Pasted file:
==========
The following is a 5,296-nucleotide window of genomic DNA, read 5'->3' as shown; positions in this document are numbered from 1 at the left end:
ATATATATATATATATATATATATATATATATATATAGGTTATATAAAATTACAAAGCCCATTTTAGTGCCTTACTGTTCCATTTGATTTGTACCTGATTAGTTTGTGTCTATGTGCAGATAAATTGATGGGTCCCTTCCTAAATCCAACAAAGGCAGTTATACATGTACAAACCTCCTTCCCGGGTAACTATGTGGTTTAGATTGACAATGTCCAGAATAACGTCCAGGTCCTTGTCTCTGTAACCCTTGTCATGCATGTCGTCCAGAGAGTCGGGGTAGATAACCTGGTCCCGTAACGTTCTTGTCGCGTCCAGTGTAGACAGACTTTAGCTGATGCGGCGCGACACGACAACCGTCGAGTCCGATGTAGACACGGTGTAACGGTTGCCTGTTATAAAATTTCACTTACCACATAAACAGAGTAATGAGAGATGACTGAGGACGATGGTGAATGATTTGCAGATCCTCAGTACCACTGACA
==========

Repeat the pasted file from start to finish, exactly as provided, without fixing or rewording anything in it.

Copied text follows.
The following is a 5,296-nucleotide window of genomic DNA, read 5'->3' as shown; positions in this document are numbered from 1 at the left end:
ATATATATATATATATATATATATATATATATATATAGGTTATATAAAATTACAAAGCCCATTTTAGTGCCTTACTGTTCCATTTGATTTGTACCTGATTAGTTTGTGTCTATGTGCAGATAAATTGATGGGTCCCTTCCTAAATCCAACAAAGGCAGTTATACATGTACAAACCTCCTTCCCGGGTAACTATGTGGTTTAGATTGACAATGTCCAGAATAACGTCCAGGTCCTTGTCTCTGTAACCCTTGTCATGCATGTCGTCCAGAGAGTCGGGGTAGATAACCTGGTCCCGTAACGTTCTTGTCGCGTCCAGTGTAGACAGACTTTAGCTGATGCGGCGCGACACGACAACCGTCGAGTCCGATGTAGACACGGTGTAACGGTTGCCTGTTATAAAATTTCACTTACCACATAAACAGAGTAATGAGAGATGACTGAGGACGATGGTGAATGATTTGCAGATCCTCAGTACCACTGACA